Yeah it will be a great idea. I see many people like to listen instead of viewing video while traveling. This is why now a days audio books are getting popular among businessmen who don't have time to read or view long videos. Another reason might be that watching for so long with eyes is more stressful than listening with ears. So I think you should go with it. Good Luck.
As an inbound marketer of about 10 years, I can assure you that one of the best ways to keep consistent on publishing is to recycle older content. This approach can be taken from changing an article into a slide format or video... taking a section from an article and making that the focus of a new article and expanding to it (then of course linking back to the original older content) and it definitely applies to you recycling videos into podcasts. I do recommend that you keep the same name formatting but if you add descriptions that you change that a bit, maybe also instead of linking back to the original website that you intended to point to - try pointing back to the video and from the video point back to your website.
Rinse, reuse, recycle! People consume information in a variety of ways and most have preferences so there is no harm in retooling them in different formats. Here are five immediate things you can do:
1) Use the video as a podcast. Wait - that was your idea! Not sure how long your videos are, but you want it to be no more than 45 minutes on average. Of course there are exceptions.
2) Break the videos up into chunks. Take the most interesting bits and turn them into 3 minute lessons or tips. Make sure to include your branding whether you execute this in video or audio (podcast) format.
3) Transcribe the audio and turn it into a whitepaper or ebook.
4) Create a blog series from portions of the content to promote your content.
5) Pull interesting quotes and/or short slices of the audio/video and use them on social media.
6) Because I recycled your idea -- Create a summary infographic from the video content to provide a visual snapshot of the material.
Hope that helps, but happy to chat more about your options.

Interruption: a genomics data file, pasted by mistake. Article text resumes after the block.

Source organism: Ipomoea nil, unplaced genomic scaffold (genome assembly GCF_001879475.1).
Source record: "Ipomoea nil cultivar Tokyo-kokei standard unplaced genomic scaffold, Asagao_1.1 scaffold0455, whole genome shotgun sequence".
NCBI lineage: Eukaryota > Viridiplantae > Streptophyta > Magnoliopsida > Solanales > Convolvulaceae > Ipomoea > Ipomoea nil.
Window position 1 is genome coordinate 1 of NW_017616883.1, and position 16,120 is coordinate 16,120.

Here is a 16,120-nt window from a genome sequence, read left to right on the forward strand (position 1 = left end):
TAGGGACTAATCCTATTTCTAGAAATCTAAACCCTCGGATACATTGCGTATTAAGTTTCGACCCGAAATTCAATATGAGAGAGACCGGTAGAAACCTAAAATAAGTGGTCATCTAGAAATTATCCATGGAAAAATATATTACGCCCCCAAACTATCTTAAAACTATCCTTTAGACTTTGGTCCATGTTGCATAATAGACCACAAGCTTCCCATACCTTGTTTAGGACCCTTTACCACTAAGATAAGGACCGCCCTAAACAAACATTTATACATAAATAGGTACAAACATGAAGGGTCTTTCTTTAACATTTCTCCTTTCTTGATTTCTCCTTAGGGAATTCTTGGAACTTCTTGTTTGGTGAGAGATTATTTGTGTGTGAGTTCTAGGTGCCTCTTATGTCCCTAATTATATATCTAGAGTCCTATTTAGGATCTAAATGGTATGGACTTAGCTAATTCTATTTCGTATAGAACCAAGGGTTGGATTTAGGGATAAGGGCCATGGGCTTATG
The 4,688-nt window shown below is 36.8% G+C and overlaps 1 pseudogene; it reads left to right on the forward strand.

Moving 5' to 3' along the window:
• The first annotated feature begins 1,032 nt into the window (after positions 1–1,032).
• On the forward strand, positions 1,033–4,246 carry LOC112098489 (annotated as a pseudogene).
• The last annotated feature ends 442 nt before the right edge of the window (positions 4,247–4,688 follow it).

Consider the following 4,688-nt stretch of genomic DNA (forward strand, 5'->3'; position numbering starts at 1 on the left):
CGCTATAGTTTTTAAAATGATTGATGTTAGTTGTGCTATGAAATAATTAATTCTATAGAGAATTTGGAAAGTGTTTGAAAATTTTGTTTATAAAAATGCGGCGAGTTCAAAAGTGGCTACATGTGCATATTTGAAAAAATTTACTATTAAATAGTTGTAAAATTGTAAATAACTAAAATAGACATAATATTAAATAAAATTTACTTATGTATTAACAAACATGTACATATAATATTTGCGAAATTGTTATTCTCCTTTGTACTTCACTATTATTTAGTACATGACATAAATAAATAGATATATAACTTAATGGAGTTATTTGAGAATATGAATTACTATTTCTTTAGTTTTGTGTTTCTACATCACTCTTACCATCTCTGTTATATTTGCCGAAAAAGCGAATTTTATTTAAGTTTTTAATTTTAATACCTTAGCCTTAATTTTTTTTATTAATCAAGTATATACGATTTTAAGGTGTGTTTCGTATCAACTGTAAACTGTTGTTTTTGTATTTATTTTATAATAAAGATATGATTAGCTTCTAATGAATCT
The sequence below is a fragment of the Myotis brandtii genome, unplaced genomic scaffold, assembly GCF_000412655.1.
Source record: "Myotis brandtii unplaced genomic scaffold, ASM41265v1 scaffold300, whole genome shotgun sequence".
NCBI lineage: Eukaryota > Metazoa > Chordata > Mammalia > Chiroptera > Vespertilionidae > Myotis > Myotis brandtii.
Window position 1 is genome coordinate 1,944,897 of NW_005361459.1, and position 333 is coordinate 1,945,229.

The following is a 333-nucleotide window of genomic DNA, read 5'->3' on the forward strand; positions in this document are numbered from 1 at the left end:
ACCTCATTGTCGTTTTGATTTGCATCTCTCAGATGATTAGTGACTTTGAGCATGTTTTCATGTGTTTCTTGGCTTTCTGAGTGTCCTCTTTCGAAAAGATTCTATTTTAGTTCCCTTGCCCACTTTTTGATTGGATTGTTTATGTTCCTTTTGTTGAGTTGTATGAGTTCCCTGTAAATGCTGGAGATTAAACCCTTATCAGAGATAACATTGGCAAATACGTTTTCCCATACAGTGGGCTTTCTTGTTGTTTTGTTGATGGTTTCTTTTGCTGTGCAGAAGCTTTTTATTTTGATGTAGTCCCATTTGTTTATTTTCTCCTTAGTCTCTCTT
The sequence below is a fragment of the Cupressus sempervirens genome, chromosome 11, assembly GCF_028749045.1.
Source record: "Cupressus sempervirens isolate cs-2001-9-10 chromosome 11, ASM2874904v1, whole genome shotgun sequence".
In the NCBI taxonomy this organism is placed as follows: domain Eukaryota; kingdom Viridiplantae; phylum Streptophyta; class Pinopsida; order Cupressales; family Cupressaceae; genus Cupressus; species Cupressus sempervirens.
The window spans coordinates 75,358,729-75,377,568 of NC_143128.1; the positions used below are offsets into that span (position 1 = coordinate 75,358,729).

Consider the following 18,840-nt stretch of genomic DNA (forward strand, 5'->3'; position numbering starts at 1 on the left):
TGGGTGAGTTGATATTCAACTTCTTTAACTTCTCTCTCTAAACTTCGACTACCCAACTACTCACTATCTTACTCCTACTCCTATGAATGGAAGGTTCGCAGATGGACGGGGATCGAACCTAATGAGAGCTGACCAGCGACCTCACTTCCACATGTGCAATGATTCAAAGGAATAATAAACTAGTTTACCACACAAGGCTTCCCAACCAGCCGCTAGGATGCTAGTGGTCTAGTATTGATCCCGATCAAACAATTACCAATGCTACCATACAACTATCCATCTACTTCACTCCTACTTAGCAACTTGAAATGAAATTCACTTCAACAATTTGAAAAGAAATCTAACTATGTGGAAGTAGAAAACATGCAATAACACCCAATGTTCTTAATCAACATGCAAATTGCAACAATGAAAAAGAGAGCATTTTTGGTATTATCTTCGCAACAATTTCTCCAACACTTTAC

Technically you can.
However, I would encourage you to see if you can invest a little bit of time into making the audio work for podcast.
Here is what I mean:
1. Give cues as conversation progresses
2. In a different voice explain concepts
3. Maybe add some music at the beginning, during or at the end.
A very high-quality podcast is Reid Hoffman's Masters of Scale - https://www.entrepreneur.com/article/293393. Check it out.
Most people try to generate a ton of content.
But the internet is full of low-quality content.
You should repurpose your content but still customize it to the platform to make sure you provide quality content to your audience or intended audience.
Hope this helps.
Many people just run YouTube videos in background listening to the audio anyway.
You can always run a WordPress plugin like PowerPress to simplify delivery.
Use ffmpeg to compress your audios. Be sure to normalize both sides of your conversation, if you're having a conversation with a 2nd person. Normalize - setting audio levels of all channels to broadcast standard, which allows people to listen to many channels + they're all the same volume. Use ffmpeg for normalization too.
Likely these audios can be mixed down to mono + compressed to a low bit rate, like 128k or lower.
This makes audios very small, so you can self serve them right off your site, rather than using an external service which can be costly + require time to setup/manage + when these 3rd party services glitch out (are slow or offline), you'll rarely be able to tell + even if you could tell, nothing you can do when this occurs.
Best to always serve audios directly off your own site, because if your site is down, no one can navigate to your audios anyway.
If your site is up + a 3rd party audio/video service is slow or down, conversions may simply drop with no real indication why.
If the audio makes sense without the video component. For example, you don't' want audio where people are saying, "Oh look at that, oh my!" that wouldn't work (i.e. a demonstration video - click here to go to the new section...). But if the video is primarily a talking head video, it would work fine.
It depends. Video is very different from audio. What is clear visually on-screen might not be understandable to people listening to audio. If you listen to podcasts, the host and guests make sure to verbally paint a picture for listeners (what something looks like, what something felt like, smelled like, etc). It’s more about storytelling vs. just reacting to things without context.